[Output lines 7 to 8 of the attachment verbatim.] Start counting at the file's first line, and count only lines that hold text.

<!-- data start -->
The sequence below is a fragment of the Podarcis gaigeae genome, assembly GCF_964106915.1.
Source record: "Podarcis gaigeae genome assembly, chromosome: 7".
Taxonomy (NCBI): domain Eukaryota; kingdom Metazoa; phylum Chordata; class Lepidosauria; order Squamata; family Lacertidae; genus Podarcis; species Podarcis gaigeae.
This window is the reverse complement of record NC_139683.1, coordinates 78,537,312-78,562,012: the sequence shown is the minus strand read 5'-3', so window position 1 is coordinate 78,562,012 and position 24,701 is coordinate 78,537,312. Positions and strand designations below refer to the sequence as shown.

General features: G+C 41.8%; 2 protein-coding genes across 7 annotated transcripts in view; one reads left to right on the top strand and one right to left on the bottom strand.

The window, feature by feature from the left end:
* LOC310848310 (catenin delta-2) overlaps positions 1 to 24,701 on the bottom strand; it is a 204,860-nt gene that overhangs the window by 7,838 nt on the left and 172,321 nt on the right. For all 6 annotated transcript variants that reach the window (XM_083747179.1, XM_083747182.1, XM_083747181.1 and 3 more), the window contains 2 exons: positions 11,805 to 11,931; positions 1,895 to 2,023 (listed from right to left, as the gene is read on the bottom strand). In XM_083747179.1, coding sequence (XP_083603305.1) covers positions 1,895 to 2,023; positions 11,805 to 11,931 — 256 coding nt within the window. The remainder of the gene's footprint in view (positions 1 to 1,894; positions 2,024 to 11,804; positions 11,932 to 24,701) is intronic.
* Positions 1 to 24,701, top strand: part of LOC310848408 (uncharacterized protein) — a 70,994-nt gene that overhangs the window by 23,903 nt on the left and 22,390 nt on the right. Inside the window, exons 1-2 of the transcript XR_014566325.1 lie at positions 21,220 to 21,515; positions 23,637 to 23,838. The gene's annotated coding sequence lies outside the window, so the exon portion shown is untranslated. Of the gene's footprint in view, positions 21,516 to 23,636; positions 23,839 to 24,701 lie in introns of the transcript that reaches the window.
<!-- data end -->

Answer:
* LOC310848310 (catenin delta-2) overlaps positions 1 to 24,701 on the bottom strand; it is a 204,860-nt gene that overhangs the window by 7,838 nt on the left and 172,321 nt on the right. For all 6 annotated transcript variants that reach the window (XM_083747179.1, XM_083747182.1, XM_083747181.1 and 3 more), the window contains 2 exons: positions 11,805 to 11,931; positions 1,895 to 2,023 (listed from right to left, as the gene is read on the bottom strand). In XM_083747179.1, coding sequence (XP_083603305.1) covers positions 1,895 to 2,023; positions 11,805 to 11,931 — 256 coding nt within the window. The remainder of the gene's footprint in view (positions 1 to 1,894; positions 2,024 to 11,804; positions 11,932 to 24,701) is intronic.
* Positions 1 to 24,701, top strand: part of LOC310848408 (uncharacterized protein) — a 70,994-nt gene that overhangs the window by 23,903 nt on the left and 22,390 nt on the right. Inside the window, exons 1-2 of the transcript XR_014566325.1 lie at positions 21,220 to 21,515; positions 23,637 to 23,838. The gene's annotated coding sequence lies outside the window, so the exon portion shown is untranslated. Of the gene's footprint in view, positions 21,516 to 23,636; positions 23,839 to 24,701 lie in introns of the transcript that reaches the window.